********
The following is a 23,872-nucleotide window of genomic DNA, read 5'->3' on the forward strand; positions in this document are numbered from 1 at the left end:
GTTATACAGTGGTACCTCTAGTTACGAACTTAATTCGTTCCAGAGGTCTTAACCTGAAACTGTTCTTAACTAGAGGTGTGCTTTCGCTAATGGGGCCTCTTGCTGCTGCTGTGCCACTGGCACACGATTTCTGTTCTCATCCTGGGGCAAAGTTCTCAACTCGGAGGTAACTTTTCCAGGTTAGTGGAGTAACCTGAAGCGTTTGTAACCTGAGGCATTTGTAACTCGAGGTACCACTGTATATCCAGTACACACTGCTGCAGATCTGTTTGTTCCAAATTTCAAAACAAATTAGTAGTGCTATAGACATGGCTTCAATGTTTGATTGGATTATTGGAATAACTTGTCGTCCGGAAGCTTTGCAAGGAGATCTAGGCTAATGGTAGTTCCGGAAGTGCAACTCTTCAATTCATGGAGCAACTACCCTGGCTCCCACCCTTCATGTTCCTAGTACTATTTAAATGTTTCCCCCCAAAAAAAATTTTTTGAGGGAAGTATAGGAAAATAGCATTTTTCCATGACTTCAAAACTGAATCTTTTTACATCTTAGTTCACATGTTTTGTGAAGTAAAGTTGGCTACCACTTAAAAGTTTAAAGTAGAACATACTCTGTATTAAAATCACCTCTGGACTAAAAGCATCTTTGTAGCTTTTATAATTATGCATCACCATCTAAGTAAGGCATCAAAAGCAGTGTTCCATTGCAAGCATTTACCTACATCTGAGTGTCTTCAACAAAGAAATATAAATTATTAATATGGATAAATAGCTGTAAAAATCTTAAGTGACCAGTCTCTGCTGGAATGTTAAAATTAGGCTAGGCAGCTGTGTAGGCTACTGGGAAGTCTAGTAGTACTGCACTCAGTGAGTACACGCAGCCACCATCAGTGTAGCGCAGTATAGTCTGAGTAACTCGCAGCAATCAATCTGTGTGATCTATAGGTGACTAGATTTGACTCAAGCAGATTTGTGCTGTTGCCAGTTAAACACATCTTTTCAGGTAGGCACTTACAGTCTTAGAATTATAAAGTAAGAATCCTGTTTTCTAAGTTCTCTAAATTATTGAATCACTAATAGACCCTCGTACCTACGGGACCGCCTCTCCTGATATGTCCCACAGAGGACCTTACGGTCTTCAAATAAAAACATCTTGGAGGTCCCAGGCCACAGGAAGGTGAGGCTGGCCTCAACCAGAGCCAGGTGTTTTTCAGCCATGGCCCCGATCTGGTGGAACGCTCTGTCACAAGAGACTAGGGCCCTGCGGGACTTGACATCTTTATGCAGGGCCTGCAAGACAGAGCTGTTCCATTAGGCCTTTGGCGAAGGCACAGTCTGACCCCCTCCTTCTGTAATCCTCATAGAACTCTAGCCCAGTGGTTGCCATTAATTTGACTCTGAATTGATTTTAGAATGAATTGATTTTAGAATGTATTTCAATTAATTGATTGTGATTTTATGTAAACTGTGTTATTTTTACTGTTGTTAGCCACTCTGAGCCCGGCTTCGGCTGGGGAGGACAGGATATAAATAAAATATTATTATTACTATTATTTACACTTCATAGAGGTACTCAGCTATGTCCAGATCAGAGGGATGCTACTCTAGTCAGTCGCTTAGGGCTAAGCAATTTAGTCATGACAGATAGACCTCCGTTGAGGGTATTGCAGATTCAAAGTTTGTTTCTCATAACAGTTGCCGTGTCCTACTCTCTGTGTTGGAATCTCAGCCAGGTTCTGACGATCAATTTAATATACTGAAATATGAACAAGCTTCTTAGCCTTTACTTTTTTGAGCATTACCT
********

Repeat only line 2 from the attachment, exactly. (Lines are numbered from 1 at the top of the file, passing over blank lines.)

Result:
GTTATACAGTGGTACCTCTAGTTACGAACTTAATTCGTTCCAGAGGTCTTAACCTGAAACTGTTCTTAACTAGAGGTGTGCTTTCGCTAATGGGGCCTCTTGCTGCTGCTGTGCCACTGGCACACGATTTCTGTTCTCATCCTGGGGCAAAGTTCTCAACTCGGAGGTAACTTTTCCAGGTTAGTGGAGTAACCTGAAGCGTTTGTAACCTGAGGCATTTGTAACTCGAGGTACCACTGTATATCCAGTACACACTGCTGCAGATCTGTTTGTTCCAAATTTCAAAACAAATTAGTAGTGCTATAGACATGGCTTCAATGTTTGATTGGATTATTGGAATAACTTGTCGTCCGGAAGCTTTGCAAGGAGATCTAGGCTAATGGTAGTTCCGGAAGTGCAACTCTTCAATTCATGGAGCAACTACCCTGGCTCCCACCCTTCATGTTCCTAGTACTATTTAAATGTTTCCCCCCAAAAAAAATTTTTTGAGGGAAGTATAGGAAAATAGCATTTTTCCATGACTTCAAAACTGAATCTTTTTACATCTTAGTTCACATGTTTTGTGAAGTAAAGTTGGCTACCACTTAAAAGTTTAAAGTAGAACATACTCTGTATTAAAATCACCTCTGGACTAAAAGCATCTTTGTAGCTTTTATAATTATGCATCACCATCTAAGTAAGGCATCAAAAGCAGTGTTCCATTGCAAGCATTTACCTACATCTGAGTGTCTTCAACAAAGAAATATAAATTATTAATATGGATAAATAGCTGTAAAAATCTTAAGTGACCAGTCTCTGCTGGAATGTTAAAATTAGGCTAGGCAGCTGTGTAGGCTACTGGGAAGTCTAGTAGTACTGCACTCAGTGAGTACACGCAGCCACCATCAGTGTAGCGCAGTATAGTCTGAGTAACTCGCAGCAATCAATCTGTGTGATCTATAGGTGACTAGATTTGACTCAAGCAGATTTGTGCTGTTGCCAGTTAAACACATCTTTTCAGGTAGGCACTTACAGTCTTAGAATTATAAAGTAAGAATCCTGTTTTCTAAGTTCTCTAAATTATTGAATCACTAATAGACCCTCGTACCTACGGGACCGCCTCTCCTGATATGTCCCACAGAGGACCTTACGGTCTTCAAATAAAAACATCTTGGAGGTCCCAGGCCACAGGAAGGTGAGGCTGGCCTCAACCAGAGCCAGGTGTTTTTCAGCCATGGCCCCGATCTGGTGGAACGCTCTGTCACAAGAGACTAGGGCCCTGCGGGACTTGACATCTTTATGCAGGGCCTGCAAGACAGAGCTGTTCCATTAGGCCTTTGGCGAAGGCACAGTCTGACCCCCTCCTTCTGTAATCCTCATAGAACTCTAGCCCAGTGGTTGCCATTAATTTGACTCTGAATTGATTTTAGAATGAATTGATTTTAGAATGTATTTCAATTAATTGATTGTGATTTTATGTAAACTGTGTTATTTTTACTGTTGTTAGCCACTCTGAGCCCGGCTTCGGCTGGGGAGGACAGGATATAAATAAAATATTATTATTACTATTATTTACACTTCATAGAGGTACTCAGCTATGTCCAGATCAGAGGGATGCTACTCTAGTCAGTCGCTTAGGGCTAAGCAATTTAGTCATGACAGATAGACCTCCGTTGAGGGTATTGCAGATTCAAAGTTTGTTTCTCATAACAGTTGCCGTGTCCTACTCTCTGTGTTGGAATCTCAGCCAGGTTCTGACGATCAATTTAATATACTGAAATATGAACAAGCTTCTTAGCCTTTACTTTTTTGAGCATTACCT